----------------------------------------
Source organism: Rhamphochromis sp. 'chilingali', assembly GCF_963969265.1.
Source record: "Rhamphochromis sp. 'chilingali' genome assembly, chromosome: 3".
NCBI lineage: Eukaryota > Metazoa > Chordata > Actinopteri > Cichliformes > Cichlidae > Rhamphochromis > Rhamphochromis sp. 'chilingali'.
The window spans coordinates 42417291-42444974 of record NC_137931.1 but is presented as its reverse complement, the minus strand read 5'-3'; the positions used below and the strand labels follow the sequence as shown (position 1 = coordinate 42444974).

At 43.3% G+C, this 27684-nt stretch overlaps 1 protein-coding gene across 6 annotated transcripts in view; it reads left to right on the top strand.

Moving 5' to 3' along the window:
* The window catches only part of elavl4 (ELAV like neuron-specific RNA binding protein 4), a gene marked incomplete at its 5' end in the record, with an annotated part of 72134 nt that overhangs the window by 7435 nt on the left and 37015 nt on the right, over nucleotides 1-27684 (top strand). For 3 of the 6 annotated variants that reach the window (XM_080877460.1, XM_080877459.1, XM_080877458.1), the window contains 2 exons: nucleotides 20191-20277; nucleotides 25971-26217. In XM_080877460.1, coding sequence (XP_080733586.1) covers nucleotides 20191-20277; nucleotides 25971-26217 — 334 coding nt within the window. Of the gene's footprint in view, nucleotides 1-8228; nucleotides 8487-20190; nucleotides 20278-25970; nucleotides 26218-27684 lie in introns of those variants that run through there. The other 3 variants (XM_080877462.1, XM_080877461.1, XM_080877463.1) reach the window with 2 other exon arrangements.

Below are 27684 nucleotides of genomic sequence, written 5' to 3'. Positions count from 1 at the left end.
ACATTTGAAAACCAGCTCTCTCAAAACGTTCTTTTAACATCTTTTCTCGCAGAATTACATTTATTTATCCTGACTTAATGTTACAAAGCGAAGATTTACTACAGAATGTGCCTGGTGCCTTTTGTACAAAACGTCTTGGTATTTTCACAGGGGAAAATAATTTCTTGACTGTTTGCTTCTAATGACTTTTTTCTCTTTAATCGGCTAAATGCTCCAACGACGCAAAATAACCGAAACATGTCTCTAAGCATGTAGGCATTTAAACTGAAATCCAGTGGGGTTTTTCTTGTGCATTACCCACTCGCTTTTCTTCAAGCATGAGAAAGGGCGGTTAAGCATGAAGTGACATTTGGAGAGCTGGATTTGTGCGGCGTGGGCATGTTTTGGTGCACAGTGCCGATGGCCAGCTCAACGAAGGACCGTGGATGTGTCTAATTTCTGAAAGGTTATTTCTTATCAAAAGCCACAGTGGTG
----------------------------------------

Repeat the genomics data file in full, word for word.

Source organism: Rhamphochromis sp. 'chilingali', assembly GCF_963969265.1.
Source record: "Rhamphochromis sp. 'chilingali' genome assembly, chromosome: 3".
NCBI lineage: Eukaryota > Metazoa > Chordata > Actinopteri > Cichliformes > Cichlidae > Rhamphochromis > Rhamphochromis sp. 'chilingali'.
The window spans coordinates 42417291-42444974 of record NC_137931.1 but is presented as its reverse complement, the minus strand read 5'-3'; the positions used below and the strand labels follow the sequence as shown (position 1 = coordinate 42444974).

At 43.3% G+C, this 27684-nt stretch overlaps 1 protein-coding gene across 6 annotated transcripts in view; it reads left to right on the top strand.

Moving 5' to 3' along the window:
* The window catches only part of elavl4 (ELAV like neuron-specific RNA binding protein 4), a gene marked incomplete at its 5' end in the record, with an annotated part of 72134 nt that overhangs the window by 7435 nt on the left and 37015 nt on the right, over nucleotides 1-27684 (top strand). For 3 of the 6 annotated variants that reach the window (XM_080877460.1, XM_080877459.1, XM_080877458.1), the window contains 2 exons: nucleotides 20191-20277; nucleotides 25971-26217. In XM_080877460.1, coding sequence (XP_080733586.1) covers nucleotides 20191-20277; nucleotides 25971-26217 — 334 coding nt within the window. Of the gene's footprint in view, nucleotides 1-8228; nucleotides 8487-20190; nucleotides 20278-25970; nucleotides 26218-27684 lie in introns of those variants that run through there. The other 3 variants (XM_080877462.1, XM_080877461.1, XM_080877463.1) reach the window with 2 other exon arrangements.

Below are 27684 nucleotides of genomic sequence, written 5' to 3'. Positions count from 1 at the left end.
ACATTTGAAAACCAGCTCTCTCAAAACGTTCTTTTAACATCTTTTCTCGCAGAATTACATTTATTTATCCTGACTTAATGTTACAAAGCGAAGATTTACTACAGAATGTGCCTGGTGCCTTTTGTACAAAACGTCTTGGTATTTTCACAGGGGAAAATAATTTCTTGACTGTTTGCTTCTAATGACTTTTTTCTCTTTAATCGGCTAAATGCTCCAACGACGCAAAATAACCGAAACATGTCTCTAAGCATGTAGGCATTTAAACTGAAATCCAGTGGGGTTTTTCTTGTGCATTACCCACTCGCTTTTCTTCAAGCATGAGAAAGGGCGGTTAAGCATGAAGTGACATTTGGAGAGCTGGATTTGTGCGGCGTGGGCATGTTTTGGTGCACAGTGCCGATGGCCAGCTCAACGAAGGACCGTGGATGTGTCTAATTTCTGAAAGGTTATTTCTTATCAAAAGCCACAGTGGTG